Plant: perennial herb; stems to 150 cm tall, producing branches mostly along their upper half Leaves: to 15 cm long, to 2 cm wide, sessile, narrowly elliptic to lanceolate; margins shallowly toothed; upper leaves with prominently clasping bases INFLORESCENCE: cymose Flowers: pedicellate, with (0-)2-6 lanceolate, several-toothed to -lobed bracts, these mostly arising from the ovary; petals white, but drying pale yellow, 25-50 mm long, 5-12 mm wide, with trichomes at apex only; staminodia 5, equal to the petals; stamens with broad filaments common in several outer whorls; style 15-30 mm long; stigmatic papillae inconspicuous Fruit: capsules cylindric, (15-)20-30 mm long. SEEDS horizontal, winged, oval to obovate, flattened; testa cells with straight to curved adjoining walls, the surface walls with 3-5 bumps Misc: On various substrates, especially roadsides; 1850 m (6000 ft); Aug-Sep REFERENCES: Christy, Charlotte M. 1998. Loasaceae. J. Ariz. - Nev. Acad. Sci. 30(2): 96.
Biennial or perennial herb to 1 m tall Leaves: alternate, stalkless to short-stalked, 4 - 10 cm long, 1.5 - 2 cm wide, usually smaller near top of plant, narrow and inversely egg-shaped with a pointed to rounded tip, coarsely toothed, covered with stinging barbed hairs. Flowers: borne near branch tips, white to cream, with 100 to 200 stamens, opening in afternoon, closing near sunset. The ten petals are 2 - 5 cm long, narrow and inversely egg-shaped, and usually do not overlap when open. Fruit: a cylindric capsule, 2 - 3 cm long, 8 - 10 mm wide, opening at the tip. The seeds are flat with well-developed wings. Stems: single to few, erect, often branching on upper half, yellowish to whitish.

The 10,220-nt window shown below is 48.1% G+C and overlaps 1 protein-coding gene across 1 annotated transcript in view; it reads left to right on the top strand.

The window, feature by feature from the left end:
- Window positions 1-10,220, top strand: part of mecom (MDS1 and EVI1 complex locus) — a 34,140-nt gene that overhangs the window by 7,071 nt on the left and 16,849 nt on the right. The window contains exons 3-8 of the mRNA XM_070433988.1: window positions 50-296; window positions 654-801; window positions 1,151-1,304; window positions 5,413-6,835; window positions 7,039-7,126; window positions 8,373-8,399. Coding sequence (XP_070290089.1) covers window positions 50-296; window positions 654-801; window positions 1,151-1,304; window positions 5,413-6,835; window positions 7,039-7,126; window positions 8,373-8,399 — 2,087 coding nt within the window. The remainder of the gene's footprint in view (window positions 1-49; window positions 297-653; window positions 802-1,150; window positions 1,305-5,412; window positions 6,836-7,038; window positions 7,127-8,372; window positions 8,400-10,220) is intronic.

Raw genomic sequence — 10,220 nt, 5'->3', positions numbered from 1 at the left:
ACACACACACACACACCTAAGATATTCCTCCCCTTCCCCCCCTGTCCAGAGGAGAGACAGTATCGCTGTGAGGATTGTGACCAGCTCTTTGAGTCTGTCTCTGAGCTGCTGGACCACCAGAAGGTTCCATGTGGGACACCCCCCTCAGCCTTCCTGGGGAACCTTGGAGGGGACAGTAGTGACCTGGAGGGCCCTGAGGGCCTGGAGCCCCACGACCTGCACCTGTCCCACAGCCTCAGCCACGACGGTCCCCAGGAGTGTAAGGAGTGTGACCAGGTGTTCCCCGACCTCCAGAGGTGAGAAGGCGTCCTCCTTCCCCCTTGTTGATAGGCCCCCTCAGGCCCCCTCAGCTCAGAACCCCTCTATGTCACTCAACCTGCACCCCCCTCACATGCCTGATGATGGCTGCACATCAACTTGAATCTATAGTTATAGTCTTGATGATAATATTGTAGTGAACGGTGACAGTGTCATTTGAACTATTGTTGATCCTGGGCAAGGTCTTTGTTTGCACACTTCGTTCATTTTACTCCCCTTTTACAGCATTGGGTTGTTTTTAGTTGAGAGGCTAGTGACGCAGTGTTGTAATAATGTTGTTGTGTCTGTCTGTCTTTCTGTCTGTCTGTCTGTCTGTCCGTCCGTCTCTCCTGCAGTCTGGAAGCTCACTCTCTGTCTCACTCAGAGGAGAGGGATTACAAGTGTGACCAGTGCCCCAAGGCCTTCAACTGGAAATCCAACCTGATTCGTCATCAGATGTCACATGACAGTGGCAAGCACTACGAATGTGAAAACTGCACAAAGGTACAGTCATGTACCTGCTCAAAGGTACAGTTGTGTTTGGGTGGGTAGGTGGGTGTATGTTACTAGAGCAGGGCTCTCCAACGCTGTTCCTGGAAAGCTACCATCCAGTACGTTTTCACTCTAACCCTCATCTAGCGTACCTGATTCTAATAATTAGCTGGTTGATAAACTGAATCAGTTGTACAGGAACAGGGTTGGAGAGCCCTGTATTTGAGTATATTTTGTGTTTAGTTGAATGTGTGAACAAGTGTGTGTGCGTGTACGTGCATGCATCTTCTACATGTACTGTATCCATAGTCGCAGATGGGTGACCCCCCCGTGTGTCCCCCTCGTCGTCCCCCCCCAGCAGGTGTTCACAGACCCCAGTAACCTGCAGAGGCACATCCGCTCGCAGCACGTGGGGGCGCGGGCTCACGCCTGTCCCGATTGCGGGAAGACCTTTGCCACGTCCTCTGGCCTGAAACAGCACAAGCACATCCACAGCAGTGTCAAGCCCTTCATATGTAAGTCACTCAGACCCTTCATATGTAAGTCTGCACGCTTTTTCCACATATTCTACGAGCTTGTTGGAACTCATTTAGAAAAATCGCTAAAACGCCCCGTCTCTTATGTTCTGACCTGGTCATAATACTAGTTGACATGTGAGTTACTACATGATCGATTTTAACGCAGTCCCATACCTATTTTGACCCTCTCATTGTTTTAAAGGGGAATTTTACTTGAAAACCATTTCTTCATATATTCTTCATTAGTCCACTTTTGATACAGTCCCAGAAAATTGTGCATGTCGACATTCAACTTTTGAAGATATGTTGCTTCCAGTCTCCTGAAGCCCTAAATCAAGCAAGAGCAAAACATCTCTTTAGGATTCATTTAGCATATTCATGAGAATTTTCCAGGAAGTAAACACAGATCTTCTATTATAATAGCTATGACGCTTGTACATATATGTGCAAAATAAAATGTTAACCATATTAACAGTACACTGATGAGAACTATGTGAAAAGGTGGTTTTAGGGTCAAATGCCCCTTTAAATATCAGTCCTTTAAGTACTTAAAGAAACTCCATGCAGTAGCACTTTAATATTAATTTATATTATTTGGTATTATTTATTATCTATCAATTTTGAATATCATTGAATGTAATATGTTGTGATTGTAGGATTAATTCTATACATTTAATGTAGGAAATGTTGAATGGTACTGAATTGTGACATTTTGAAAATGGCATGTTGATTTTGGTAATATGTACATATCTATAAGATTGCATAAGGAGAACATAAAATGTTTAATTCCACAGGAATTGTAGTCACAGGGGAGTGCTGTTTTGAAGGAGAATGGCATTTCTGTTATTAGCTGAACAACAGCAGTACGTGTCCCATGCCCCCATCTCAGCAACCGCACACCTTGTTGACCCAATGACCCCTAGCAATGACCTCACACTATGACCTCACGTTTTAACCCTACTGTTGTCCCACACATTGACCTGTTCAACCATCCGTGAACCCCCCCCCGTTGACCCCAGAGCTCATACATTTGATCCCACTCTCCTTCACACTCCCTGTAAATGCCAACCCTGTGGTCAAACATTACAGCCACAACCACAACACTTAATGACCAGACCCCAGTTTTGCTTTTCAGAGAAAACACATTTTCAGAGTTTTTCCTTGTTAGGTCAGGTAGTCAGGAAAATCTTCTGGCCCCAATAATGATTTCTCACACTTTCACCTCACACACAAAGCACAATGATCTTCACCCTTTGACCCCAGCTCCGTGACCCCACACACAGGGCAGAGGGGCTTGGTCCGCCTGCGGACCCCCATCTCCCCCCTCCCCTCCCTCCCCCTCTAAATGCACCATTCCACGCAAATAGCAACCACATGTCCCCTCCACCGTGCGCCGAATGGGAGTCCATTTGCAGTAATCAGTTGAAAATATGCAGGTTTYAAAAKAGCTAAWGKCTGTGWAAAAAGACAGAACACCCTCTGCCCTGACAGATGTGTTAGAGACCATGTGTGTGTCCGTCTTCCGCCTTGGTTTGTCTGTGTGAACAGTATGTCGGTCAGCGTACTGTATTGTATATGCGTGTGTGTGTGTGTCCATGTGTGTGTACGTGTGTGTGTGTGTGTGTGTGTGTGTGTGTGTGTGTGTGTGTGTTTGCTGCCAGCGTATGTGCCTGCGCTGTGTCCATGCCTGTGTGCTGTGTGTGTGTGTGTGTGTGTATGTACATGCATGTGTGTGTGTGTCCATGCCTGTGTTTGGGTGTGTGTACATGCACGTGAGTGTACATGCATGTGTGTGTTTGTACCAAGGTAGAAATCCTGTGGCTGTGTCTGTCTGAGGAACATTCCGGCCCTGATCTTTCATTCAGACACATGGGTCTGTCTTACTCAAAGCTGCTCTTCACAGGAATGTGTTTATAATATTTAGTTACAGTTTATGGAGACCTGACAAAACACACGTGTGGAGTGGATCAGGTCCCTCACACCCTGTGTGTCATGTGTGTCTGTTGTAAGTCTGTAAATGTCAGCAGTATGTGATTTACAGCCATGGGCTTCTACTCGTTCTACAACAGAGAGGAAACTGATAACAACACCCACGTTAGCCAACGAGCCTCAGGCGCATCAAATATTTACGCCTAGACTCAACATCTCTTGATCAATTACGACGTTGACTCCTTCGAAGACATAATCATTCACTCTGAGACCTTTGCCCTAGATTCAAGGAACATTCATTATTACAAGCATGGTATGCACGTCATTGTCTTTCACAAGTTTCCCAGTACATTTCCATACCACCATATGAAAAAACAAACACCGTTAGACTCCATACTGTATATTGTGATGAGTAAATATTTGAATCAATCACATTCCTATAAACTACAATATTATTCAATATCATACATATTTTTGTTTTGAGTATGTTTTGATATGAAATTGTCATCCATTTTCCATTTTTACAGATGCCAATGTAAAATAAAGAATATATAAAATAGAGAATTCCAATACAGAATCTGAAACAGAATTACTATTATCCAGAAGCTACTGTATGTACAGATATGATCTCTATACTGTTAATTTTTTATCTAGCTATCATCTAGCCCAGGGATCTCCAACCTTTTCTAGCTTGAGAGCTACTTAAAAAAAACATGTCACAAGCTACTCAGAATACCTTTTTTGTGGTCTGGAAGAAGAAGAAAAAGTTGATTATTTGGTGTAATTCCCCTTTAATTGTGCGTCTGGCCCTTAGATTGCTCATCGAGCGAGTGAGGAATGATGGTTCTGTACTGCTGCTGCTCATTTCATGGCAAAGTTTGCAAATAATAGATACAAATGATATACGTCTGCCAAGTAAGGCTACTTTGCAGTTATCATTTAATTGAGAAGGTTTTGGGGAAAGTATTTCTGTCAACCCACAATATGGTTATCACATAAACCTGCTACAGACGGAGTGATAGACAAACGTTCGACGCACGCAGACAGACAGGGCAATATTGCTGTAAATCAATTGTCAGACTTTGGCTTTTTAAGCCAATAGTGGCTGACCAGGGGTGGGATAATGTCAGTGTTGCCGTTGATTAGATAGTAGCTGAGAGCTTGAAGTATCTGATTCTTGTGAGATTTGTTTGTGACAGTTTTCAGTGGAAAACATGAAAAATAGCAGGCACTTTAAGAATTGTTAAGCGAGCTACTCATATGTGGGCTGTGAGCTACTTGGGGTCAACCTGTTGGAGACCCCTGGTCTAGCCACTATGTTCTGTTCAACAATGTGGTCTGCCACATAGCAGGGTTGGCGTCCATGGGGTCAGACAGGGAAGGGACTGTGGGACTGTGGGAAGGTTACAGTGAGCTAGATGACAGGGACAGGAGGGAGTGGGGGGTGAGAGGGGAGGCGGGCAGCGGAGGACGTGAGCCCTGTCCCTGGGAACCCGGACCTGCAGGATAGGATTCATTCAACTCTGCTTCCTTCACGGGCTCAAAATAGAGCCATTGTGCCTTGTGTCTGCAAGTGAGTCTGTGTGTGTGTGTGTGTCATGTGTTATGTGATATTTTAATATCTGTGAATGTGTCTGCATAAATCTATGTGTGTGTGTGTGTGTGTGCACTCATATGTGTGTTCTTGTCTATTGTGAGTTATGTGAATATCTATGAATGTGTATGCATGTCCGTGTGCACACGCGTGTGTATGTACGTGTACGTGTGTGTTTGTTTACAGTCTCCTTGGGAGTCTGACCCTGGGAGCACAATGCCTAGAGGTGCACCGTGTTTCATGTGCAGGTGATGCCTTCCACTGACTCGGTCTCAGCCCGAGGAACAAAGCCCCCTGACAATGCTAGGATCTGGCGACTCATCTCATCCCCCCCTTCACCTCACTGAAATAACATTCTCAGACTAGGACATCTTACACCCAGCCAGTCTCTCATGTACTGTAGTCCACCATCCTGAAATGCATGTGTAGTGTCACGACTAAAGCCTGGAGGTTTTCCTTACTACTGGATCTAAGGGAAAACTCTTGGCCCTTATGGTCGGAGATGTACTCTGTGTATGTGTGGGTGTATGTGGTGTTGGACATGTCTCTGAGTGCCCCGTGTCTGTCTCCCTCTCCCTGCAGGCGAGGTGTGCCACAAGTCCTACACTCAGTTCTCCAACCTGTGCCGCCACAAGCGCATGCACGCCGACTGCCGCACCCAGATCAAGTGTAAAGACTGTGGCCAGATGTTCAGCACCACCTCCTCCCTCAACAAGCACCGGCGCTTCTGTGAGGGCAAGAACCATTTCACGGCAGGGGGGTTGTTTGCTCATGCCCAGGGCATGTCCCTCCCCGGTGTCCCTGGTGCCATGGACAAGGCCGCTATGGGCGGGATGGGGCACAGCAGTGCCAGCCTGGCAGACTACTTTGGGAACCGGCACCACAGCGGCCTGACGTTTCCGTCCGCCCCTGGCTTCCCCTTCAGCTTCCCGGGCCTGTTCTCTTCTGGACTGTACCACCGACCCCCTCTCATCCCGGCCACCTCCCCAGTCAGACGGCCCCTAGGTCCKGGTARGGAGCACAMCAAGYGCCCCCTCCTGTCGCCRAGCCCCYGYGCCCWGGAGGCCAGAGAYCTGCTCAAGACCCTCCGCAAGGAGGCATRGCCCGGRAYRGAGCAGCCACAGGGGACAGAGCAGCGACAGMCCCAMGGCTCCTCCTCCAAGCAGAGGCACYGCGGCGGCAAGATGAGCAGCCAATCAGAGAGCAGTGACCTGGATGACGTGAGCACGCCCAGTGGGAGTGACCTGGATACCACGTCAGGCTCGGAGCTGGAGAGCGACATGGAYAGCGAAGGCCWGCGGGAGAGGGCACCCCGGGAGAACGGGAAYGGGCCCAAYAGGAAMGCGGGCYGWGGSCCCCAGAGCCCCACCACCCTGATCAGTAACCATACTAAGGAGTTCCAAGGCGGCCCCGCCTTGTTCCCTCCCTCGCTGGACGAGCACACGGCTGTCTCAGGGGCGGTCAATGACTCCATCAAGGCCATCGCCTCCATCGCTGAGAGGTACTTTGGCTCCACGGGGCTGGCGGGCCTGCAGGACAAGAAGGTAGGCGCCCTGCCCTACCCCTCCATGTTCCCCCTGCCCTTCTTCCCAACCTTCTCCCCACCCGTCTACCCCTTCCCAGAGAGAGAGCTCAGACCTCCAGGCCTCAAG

Similar species: Mentzelia decapetala is a coarser plant with longer petals (4 - 7 cm) that tend to overlap and flowers that remain open until around midnight.
Flowering: July to August
Habitat and ecology: Introduced from farther west, this species grows near railroads.
Occurence in the Chicago region: non-native
Etymology: Mentzelia is named after German botanist Christian Mentzel (1622 - 1701). Nuda means naked.